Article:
Monday, January 23, 2012

6 Degrees

LinkedIn is like the game, 6 Degrees of Separation.  You can see all of your own connections, and how many connections you share with each person, as well as how you are attached to people you may not yet be connected with.  Make sense?  Like, for example, if I look up one of my old colleagues, it'll show me that I'm attached to them through one or two other people, going back 4 connections.  Or something.  I'm still figuring it all out.

But the alluring part is this - you never know how you may be connected to someone.  I recently looked up a non-work-related connection on LinkedIn who just happened to be connected to one of my work associates.  Completely random. 

Now that's not to say that they're best buds or anything, or if they even know each other personally, but somehow they've got that connection

Facebook is much the same way, although not quite so technically geared towards tracking connections.  But, of course, you can still see when you share "friends" with someone, and who they are.  I love that part of Facebook, but in all honesty, since the majority of my "friends" there are in the Ds community already, and the vast minority are non-Ds-related, it's super-rare that those two worlds cross paths in any way. 

A couple of days ago, I discovered that a non-Ds-related friend (someone I knew in London 20 years ago) started posting some Ds awareness articles on his wall.  I thought that was super-cool.  He knows about Samantha, and has donated to our Buddy Walk team as well.  One of his "friends" commented that they had a young daughter with Ds, and they thanked him for posting that.  I noticed that they also shared 2 other people from the Ds community with me, and I've now added that friend to my friends list, too. 

Not quite sure what my point is here, except that I think it's pretty awesome to watch worlds collide, to see paths cross in the most tenuous and random of ways.  To help open people's minds and spread awareness across those far-reaching networks of virtual friendship, through communities that have not yet been touched by our beautiful children.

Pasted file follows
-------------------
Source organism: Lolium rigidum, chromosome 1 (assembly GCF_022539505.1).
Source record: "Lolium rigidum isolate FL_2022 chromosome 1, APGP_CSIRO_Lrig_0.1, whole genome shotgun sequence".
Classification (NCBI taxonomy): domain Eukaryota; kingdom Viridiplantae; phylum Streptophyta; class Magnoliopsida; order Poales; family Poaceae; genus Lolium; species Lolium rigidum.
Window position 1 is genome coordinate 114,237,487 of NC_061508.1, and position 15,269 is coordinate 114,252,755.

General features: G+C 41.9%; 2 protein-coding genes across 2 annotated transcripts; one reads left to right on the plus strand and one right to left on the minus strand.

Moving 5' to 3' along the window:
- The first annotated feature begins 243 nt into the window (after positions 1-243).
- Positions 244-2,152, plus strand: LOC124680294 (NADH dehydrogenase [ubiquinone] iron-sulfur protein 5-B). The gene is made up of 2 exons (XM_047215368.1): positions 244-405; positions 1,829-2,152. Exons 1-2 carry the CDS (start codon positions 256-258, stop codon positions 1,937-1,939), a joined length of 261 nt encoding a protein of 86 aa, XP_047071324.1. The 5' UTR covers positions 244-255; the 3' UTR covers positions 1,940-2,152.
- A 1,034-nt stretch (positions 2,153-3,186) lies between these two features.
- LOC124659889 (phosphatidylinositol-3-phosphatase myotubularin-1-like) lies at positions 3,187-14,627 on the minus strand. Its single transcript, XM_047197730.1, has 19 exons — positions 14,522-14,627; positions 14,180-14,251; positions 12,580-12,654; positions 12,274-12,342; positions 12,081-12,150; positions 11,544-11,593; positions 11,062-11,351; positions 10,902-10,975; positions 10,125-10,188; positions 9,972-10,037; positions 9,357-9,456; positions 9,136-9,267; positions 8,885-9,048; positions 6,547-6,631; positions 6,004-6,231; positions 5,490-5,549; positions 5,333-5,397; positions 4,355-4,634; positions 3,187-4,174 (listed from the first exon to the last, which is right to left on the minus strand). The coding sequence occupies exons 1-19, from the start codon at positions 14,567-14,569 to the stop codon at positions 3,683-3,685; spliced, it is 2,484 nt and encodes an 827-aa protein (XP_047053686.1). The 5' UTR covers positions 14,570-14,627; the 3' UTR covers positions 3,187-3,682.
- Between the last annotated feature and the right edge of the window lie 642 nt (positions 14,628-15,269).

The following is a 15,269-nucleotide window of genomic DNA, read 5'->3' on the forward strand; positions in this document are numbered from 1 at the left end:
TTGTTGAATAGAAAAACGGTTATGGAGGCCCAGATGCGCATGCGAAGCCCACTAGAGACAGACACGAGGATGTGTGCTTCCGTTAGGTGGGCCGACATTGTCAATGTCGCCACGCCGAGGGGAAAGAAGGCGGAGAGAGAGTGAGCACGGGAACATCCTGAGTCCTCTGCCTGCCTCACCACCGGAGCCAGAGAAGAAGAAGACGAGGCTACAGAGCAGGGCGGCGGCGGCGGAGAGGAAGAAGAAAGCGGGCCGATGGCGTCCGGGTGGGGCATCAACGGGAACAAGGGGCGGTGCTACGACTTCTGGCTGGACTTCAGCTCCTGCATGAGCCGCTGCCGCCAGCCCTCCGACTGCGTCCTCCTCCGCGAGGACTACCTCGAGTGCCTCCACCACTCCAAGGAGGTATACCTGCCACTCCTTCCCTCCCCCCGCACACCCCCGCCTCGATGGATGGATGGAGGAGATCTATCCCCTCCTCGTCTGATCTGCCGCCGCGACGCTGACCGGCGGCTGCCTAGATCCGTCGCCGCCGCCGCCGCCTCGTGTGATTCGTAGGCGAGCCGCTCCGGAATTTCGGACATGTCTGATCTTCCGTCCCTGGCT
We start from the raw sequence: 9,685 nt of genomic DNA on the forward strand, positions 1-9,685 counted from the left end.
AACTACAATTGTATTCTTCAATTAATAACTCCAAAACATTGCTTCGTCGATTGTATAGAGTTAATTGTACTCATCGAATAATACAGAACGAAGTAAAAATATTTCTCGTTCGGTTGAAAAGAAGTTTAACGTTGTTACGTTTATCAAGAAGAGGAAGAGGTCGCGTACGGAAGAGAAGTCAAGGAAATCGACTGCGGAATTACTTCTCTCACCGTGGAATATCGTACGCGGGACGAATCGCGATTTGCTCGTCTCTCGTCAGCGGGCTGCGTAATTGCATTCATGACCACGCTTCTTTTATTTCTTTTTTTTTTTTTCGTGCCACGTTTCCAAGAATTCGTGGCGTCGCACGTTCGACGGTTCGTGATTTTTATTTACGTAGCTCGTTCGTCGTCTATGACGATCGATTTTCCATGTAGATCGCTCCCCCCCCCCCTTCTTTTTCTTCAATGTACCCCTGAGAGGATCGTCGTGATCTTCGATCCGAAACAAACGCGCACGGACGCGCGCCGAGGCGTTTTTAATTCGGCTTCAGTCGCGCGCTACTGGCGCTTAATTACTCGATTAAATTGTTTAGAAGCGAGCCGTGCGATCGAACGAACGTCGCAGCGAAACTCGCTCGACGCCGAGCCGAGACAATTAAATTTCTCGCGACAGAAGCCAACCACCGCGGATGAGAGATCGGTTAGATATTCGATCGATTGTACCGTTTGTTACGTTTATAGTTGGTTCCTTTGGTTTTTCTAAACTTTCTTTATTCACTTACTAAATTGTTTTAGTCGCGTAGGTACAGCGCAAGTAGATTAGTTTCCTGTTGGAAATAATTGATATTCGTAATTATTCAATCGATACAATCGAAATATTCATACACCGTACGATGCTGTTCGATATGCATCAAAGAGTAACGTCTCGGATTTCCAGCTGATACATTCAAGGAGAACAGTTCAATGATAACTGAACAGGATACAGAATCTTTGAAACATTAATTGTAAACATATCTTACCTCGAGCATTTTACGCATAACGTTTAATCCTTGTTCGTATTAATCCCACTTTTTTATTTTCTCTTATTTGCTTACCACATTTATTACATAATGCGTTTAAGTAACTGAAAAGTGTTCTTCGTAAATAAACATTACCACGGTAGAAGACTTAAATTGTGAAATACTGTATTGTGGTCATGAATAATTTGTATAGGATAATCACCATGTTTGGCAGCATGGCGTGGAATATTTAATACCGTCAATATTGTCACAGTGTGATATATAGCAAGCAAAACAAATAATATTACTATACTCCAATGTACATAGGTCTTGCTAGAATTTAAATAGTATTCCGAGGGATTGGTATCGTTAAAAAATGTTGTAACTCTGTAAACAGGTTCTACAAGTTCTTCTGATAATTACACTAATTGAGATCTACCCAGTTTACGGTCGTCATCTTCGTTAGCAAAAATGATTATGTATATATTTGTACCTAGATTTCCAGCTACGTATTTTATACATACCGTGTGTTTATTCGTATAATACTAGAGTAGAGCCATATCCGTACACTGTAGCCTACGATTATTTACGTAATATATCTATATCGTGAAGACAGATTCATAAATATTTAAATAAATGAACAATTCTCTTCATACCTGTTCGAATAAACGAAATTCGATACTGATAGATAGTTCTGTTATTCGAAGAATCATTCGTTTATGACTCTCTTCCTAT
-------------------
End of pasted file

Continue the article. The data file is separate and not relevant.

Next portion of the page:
Rob Monroe said...

It's ALL about community - anything that people bash the web for is discounted immediately by those connections. :)

The Annessa Family said...

That is pretty darn cool! I think it's just amazing how strangers become family because we all share this bond, whether siblings, parents, friends...once you love someone with DS you just feel compelled to tell the entire world how incredible they are!


Anna said...

Yeah, weirdest thing isnt it?! I started reading, then following Pennys Peeps blog. They live a little drive away, then her son comes our way for college and THEN her husband gets transferred to Pensacola. We had dinner together the other night and it was so fun! (I think I found her from your list??? or not. wink.)

Krista said...

My husband recently made a comment about how many people actually use Social Networking tools for social networking. I immediately piped up "I do!" You find out the world isn't so small after all and there are people out there just like you, loving the same, fighting the same....after all without social networking I wouldn't get to Sammi's face all the time!

Leah said...

Very cool. Even though I've often been resistant to technology (as evidence by my non-smart phone), I am so grateful for the connections it has brought me. Makes the world oh so small!

Noah's Dad said...

Wow, thanks for sharing that story.

I agree, I meet people all the time through social media and amazed at how people are connected.

It sort of makes the world seem much smaller than it really is.

Keep up the great work on your blog!


Melissa said...

Ok, I started a comment, then can't remember if I posted it before I closed your blog....I'm going to blame my lack of mental clarity on this baby consuming all my brain cells!

Anywho...I love our community and all the connections, but I love even more when Ds overlaps with non-Ds. It just makes all those relationships seem much more complete.